Portuguese Pork Stew – Rojoes à cominho

Perusing Williams Sonoma’s Savoring Spain and Portugal a recipe for a pork stew caught my eye.  Intrigued, I googled the Portuguese name for the stew (Rojoes à Cominho) and came up with several variations from American food bloggers as well as Portuguese and Spanish recipe sites.

The word Rojoes is portuguese for “chucks” and cominho is “cumin”.  So, the stew is made up of chunks of meat dressed with cumin.  The stew is from th Minho, the portuguese most upper province, very Celtic in nature,  abutting Galicia.

As with any traditional recipes, there are as many variations as there are cooks.  In this recipe chunks of pork meat and cumin were used in every recipe, but then things got a little more interesting.  Some recipes (both with American and Iberian cooks) marinated the meat overnight in white wine, some recipes added it when the stew was cooked.  Garlic was used in most recipes, and then came lemon added as a cooking ingredient or at the end. Cilantro or bay leaves? Pepper or Paprika?  Those ingredients varied from recipe to recipe.

I was determined to find my own interpretation of this dish, especially since it dawned on me that my son, husband and I had bicycled through the Minho region in 2001 and enjoyed its wonderful regional food.  I have made the stew four times, each time varying slightly the ingredients and cooking method.  Jack pronounced the dish to taste “like boar stew we had in Italy” .  The following is my definitive recipe – satisfying and fairly straight forward. We serve it over egg noodles – à la boar stew.

Allow about 4 hours preparation for this dish as it marinates and then cooks slowly.  I suggest that the stew be made a day or two in advanced, refrigerated, and then re-heated as it gets better the longer (within reason) it stands.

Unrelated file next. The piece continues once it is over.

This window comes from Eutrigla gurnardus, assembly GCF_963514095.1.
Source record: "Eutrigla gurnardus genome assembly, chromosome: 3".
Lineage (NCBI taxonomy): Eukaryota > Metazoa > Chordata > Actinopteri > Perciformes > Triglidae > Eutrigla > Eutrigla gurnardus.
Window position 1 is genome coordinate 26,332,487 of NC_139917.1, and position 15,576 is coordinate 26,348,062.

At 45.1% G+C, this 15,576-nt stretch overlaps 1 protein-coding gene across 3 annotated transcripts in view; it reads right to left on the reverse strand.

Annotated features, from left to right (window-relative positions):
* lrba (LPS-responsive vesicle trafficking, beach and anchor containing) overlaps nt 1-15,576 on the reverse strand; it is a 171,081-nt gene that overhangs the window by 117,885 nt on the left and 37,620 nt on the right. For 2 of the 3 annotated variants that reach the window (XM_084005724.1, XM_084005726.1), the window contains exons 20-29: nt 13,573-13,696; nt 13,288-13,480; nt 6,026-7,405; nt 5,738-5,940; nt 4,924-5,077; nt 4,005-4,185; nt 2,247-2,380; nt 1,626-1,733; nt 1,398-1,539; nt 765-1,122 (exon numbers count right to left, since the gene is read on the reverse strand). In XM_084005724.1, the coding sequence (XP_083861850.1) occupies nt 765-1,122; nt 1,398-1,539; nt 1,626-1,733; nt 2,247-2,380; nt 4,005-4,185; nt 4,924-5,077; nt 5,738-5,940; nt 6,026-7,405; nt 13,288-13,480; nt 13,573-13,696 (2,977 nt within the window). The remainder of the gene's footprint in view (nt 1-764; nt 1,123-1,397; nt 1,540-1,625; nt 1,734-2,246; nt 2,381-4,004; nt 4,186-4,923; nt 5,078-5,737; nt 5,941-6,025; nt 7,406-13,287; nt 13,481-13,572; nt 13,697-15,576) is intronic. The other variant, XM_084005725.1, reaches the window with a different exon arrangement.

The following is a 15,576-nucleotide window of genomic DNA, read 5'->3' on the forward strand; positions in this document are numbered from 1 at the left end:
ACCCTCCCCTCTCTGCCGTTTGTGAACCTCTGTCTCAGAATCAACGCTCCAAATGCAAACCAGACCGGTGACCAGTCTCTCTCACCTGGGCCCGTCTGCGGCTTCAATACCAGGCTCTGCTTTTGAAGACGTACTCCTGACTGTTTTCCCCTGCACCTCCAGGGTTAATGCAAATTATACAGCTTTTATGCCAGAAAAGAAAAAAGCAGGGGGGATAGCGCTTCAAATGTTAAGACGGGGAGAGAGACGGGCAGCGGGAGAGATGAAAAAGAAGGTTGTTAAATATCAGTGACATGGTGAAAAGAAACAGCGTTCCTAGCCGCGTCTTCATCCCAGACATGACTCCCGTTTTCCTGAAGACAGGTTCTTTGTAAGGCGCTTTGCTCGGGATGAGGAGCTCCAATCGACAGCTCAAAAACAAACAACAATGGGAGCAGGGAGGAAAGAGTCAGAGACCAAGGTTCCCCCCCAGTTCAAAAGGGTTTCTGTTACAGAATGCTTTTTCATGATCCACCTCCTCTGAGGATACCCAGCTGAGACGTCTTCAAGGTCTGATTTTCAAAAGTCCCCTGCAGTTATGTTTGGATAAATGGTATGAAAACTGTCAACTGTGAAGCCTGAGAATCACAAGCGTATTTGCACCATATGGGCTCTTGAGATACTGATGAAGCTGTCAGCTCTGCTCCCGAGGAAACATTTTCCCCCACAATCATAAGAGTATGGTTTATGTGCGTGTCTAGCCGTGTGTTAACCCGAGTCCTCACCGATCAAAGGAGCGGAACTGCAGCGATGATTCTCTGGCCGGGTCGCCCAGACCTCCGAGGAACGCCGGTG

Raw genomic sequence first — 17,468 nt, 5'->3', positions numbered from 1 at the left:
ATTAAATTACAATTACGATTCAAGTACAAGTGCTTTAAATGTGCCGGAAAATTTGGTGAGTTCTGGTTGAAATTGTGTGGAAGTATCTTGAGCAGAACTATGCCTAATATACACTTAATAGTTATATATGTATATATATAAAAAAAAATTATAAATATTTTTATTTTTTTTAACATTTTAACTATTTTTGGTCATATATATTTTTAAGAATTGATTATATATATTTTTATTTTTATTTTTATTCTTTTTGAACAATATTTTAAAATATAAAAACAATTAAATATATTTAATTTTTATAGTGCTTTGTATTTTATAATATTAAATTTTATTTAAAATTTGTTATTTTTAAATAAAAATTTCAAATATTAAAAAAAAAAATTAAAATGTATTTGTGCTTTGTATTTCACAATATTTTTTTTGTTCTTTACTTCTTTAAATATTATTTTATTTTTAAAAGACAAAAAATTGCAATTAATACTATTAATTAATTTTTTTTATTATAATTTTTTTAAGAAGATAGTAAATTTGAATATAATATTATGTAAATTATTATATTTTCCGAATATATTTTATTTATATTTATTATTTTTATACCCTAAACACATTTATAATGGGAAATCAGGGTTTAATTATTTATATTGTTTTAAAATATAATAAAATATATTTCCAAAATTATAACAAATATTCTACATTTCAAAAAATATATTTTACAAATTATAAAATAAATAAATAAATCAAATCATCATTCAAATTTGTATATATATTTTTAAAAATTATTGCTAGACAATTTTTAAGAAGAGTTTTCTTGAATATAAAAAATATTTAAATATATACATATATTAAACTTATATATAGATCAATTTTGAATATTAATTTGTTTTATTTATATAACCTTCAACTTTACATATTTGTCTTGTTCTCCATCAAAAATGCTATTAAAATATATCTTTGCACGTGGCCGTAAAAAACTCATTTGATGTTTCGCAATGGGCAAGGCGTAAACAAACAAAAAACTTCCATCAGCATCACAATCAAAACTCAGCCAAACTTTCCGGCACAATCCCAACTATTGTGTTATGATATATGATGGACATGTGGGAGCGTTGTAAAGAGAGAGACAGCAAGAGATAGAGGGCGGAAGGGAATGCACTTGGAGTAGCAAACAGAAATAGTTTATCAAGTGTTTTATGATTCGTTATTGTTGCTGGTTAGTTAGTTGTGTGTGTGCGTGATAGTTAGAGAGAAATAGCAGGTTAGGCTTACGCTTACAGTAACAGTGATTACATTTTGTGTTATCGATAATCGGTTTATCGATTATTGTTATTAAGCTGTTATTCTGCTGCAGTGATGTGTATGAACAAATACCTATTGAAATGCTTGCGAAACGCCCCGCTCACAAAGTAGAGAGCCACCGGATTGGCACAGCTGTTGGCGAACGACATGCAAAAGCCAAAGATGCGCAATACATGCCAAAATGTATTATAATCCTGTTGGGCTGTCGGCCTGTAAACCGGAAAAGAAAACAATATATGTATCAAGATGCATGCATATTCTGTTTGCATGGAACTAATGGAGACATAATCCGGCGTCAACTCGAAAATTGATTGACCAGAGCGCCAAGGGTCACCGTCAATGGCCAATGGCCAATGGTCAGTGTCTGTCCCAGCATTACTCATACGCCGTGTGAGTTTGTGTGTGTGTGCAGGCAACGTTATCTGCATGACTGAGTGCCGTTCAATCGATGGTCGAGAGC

1. 2 pork tenderloins
  2. 2 tablespoons cumin, toasted & ground
  3. 1 tablespoon Pimentón de la Vera (hot smoked paprika)
  4. 2 tablespoons lemon juice
  5. 1 cup loosely packed fresh cilantro,* chopped
  6. 3-4 tablespoons extra virgin olive oil
  7. 2 cups chopped onion
  8. 2 tablespoons minced garlic
  9. 1/2 cup white wine
  10. 4 cups chicken broth
  11. 2 tablespoons flour
  12. salt & pepper to taste

* reserve about 1/4 cup of cilantro to garnish stew


  1. Cut each pork tenderloin in 2 long wise.  Then, cut the meat in cubes. Put the meat in a non reactive bowl.
  2. Toast the cumin in a small skillet.  Warm slightly and grind to a powder.
  3. Add the smoked paprika to the cumin, stir, and toss the cubed pork tenderloin with it.
  4. Add 3/4  of the chopped cilantro (reserving the rest for the cooked stew) and stir to coat.
  5. Add the 2 tablespoons lemon juice to the meat mixture which has been covered in cumin, paprika, and cilantro, and stir to coat.
  6. Cover the meat with plastic wrap and allow to marinate for 2 hours.
Marinate cilantro, cumin, paprika covered pork for two hours.

Marinate cilantro, cumin, paprika covered pork for two hours.

  1. After 2 hours, bring 2 tablespoons olive oil to fragrant over medium heat in a heavy skillet and add half of the meat.  Reserve the marinade in the pan. Brown the meat, remove it, and then add the other half, doing the same. Remove.
  2. Add more oil, heat a bit, then add the chopped onion and cook for about 10 minutes stirring often.

    Simmer the strew for at least 2 hours

    Simmer the strew for at least 2 hours

  3. Add garlic and continue to cook another 2 minutes.
  4. Add the browned pork to the skillet, and whatever is left of the marinade.
  5. Add the white wine and enough chicken broth to cover the meat.  Bring to almost a boil, then reduce the heat to simmer and simmer for 2 hours checking on the liquid every so often.  Add more broth if necessary.
  6. The broth should reduce as it cooks but the meat should not be allowed to stick to the pan. 
  7. Towards the end of the cooking time, add the 2 tablespoons flour to about 1/4 cup of water or broth, stir to dissolve, and add to the stew.  Continue to cook for another 15 minutes so that the sauce thickens.
  8. Remove from heat, allow to cool and refrigerate.  The stew is better if it rests for a day or two in the refrigerator.
  9. Serve over egg noodles

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